After giving birth, the focus is re-education. This means that if the mother doesn’t have urine leakage, scar pain or pain during sexual intercourse, a plan can be made to recover the abdominal and perineal muscle.
If one of these alarm signals appears, rehabilitation should be carried out.
What physical activities are recommended to improve the pelvic floor?
Every person should be able to execute any type of exercise, because exercising is healthy. The key is to know how to do this exercise.
There are sports that are less harmful, such as hypopressive exercises, which are highly recommended during postpartum.
There are other exercises that are considered impact exercises, such as running or weight lifting. From my point of view, the importance lies in whether the exercise is done in a hyperpressive and therefore harmful way. The best way to work is to work on the abdominal-pelvic synergy. Thus, in addition to training, it also helps to strengthen the perineal muscle.
I recommend carrying out an individual assessment by a physiotherapist to check the correct functioning of the pelvic floor and the transverse of the abdomen.
What is the abdominal-pelvic synergy?
The abdominal-pelvic synergy is the involuntary contraction of the deep musculature, pelvic floor and deep transverse abdomen. Before coughing, sneezing or jumping, this musculature contracts. There are three population groups that can lose this synergy: people with lower back pain, abdominal surgeries and pregnant women.
Therefore, it is essential to re-educate this synergy before the woman returns to high-intensity sports. In the classes that we offer in our centre, this is our objective.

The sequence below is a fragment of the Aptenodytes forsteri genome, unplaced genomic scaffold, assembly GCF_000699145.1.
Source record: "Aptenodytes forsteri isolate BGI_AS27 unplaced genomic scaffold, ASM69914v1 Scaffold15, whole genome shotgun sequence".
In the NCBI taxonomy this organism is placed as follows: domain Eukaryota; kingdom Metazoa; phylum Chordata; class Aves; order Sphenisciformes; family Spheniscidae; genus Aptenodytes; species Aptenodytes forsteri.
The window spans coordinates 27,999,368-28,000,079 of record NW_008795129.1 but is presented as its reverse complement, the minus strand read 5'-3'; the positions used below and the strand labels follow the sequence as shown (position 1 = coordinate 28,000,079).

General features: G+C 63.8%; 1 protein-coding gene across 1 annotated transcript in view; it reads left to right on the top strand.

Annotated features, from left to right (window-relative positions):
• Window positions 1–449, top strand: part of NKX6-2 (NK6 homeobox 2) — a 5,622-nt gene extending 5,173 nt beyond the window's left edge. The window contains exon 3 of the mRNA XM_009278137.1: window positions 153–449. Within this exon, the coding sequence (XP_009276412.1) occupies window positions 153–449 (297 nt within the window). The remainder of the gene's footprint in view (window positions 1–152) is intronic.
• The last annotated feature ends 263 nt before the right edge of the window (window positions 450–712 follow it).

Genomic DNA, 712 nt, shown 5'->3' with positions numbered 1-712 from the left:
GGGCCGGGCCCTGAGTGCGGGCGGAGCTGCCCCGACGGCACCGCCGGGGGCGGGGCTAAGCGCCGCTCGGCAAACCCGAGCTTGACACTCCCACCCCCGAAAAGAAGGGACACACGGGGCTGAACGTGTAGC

Do you think there is a change in mentality in today’s society regarding the treatment of the pelvic floor?
Without a doubt. Cultural growth, access to information and their wish to be healthy have a great influence on this change. The patients that come to my practice are very different, both in mentality as in the physical symptoms they experience.
Is the use of pelvic floor strengthening materials (Kegel balls) and the well-known Kegel exercises recommended for everyone?
In physiotherapy, we avoid generalising treatments and universal norms. As we discussed before, ideally an individual assessment is carried out to see if the use of Kegel balls is appropriate for the specific patient.
A simple example: if a woman inserts a Kegel ball and it falls out again, this shows that she should not use this again before rehabilitation. Similarly, for women experiencing pelvic pain, the pubococcygeus muscle contraction exercises (Kegel exercises) would be contradicted and it is recommended to see a professional.
How do you see the future of specialised perineal physiotherapy?
I am grateful for this question and I hope to read this interview in a few years’ time and see that the answer is a reality.
In my opinion, there should be specialised centres for pelvic floors where anyone, man or woman, can go to consult their doubts or symptoms and where they are attended from a multidisciplinary approach. Health professionals complement each other, and the patient benefits from the joint vision and the teamwork.
Above all, I firmly believe that health professionals accompany the patient when the symptoms appear, but it is the patient herself that should make the decision to start the process towards getting better and to make her own decisions.